While most state governments were turned upside down by the pandemic, Nebraska mostly continued on without interruption, state Chief Information Officer Ed Toner says on StateScoop’s Priorities podcast.
Toner says Nebraska’s centralized IT model allowed operations to continue without interruption because agencies were already using single tools across the state government for each function — like VPN or video conferencing. The lack of disruption is a testament to the power of good governance and a centralized IT model, he says.
“I think the only thing we did different was in some cases we did make house calls, dropped equipment off at peoples’ front doors and things like that, but it didn’t slow down any of our major projects,” Toner says. “We just kept moving forward.”
Nebraska’s story is unusual during a pandemic in which disruptions to state operations have been widespread and frequent. Legacy IT systems running on mainframes and old operating systems like COBOL — such as many states’ unemployment platforms — have become a symbol of the technical debt that so many governments carry. But Toner says the ire is misdirected.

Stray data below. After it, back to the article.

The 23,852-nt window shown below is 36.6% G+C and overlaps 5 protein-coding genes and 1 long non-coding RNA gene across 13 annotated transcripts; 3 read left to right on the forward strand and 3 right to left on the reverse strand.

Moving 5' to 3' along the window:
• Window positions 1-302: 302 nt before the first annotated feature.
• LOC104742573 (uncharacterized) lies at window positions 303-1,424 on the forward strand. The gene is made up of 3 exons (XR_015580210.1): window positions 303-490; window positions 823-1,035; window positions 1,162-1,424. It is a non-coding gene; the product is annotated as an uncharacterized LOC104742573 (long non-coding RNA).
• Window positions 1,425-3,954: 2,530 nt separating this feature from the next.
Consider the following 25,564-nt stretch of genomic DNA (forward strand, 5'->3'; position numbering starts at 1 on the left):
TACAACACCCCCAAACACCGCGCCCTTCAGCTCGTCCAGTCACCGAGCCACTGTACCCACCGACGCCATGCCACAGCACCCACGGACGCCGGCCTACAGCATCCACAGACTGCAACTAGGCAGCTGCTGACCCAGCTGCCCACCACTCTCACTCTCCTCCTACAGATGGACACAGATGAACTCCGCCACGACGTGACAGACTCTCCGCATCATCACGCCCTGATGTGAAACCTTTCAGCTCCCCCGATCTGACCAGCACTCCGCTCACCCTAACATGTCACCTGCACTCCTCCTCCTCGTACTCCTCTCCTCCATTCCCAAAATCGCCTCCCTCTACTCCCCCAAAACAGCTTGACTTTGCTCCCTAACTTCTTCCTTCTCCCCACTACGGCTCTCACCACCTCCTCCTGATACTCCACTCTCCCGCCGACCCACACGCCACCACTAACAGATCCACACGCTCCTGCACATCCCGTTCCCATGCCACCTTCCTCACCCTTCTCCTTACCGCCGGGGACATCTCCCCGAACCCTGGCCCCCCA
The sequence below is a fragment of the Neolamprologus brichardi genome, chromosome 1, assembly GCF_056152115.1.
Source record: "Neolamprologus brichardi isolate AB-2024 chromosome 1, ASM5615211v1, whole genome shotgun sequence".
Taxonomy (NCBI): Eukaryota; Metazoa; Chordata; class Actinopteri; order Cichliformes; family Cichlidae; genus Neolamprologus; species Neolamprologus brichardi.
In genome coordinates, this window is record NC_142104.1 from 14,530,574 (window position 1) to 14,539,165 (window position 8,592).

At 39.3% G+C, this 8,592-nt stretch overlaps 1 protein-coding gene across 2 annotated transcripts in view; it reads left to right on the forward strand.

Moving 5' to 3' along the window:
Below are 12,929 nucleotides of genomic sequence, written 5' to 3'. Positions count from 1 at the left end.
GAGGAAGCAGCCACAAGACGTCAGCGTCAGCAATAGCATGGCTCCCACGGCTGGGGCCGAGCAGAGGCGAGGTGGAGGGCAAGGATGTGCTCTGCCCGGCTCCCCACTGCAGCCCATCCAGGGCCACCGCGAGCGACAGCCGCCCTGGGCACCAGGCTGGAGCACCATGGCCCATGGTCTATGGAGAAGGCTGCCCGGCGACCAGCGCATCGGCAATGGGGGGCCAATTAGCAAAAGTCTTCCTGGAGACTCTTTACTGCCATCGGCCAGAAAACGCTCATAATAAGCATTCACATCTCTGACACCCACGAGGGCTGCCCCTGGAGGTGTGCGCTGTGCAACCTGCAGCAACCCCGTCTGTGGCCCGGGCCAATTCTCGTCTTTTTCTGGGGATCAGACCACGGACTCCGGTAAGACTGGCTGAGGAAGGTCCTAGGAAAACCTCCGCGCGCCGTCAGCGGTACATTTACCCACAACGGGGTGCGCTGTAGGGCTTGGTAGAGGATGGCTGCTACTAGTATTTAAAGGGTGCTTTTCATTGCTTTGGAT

“Well, guess what?” Toner says. “Eighty percent of all the financial industries in this whole country run on COBOL. … It all has to do with did you keep up your code? Did you continue to support and upgrade as you went along? Because if you didn’t it’s because it was a black box and you were afraid to touch it and you just let it crash.”
Later in the podcast, Ohio CIO Ervan Rodgers attributes his state’s success during the pandemic to preparation, including a statewide IT innovation initiative that is pushing the state to centralize 1,600 servers and share more than 220 data sets with the public.
“That has really been the foundational element to give what I feel is a year head start on the pandemic, not knowing that the pandemic was coming,” Rodgers says.
Listen to archived episodes of Priorities from Season 5 (2020), Season 4 (2019), Season 3 (2018), Season 2 (2017) and Season 1 (2016). Catch all of StateScoop’s podcasts on Soundcloud, Apple Podcasts, Spotify, Google Play, Stitcher or Alexa’s TuneIn.
This story is part of StateScoop & EdScoop’s special report on one year of the COVID-19 pandemic.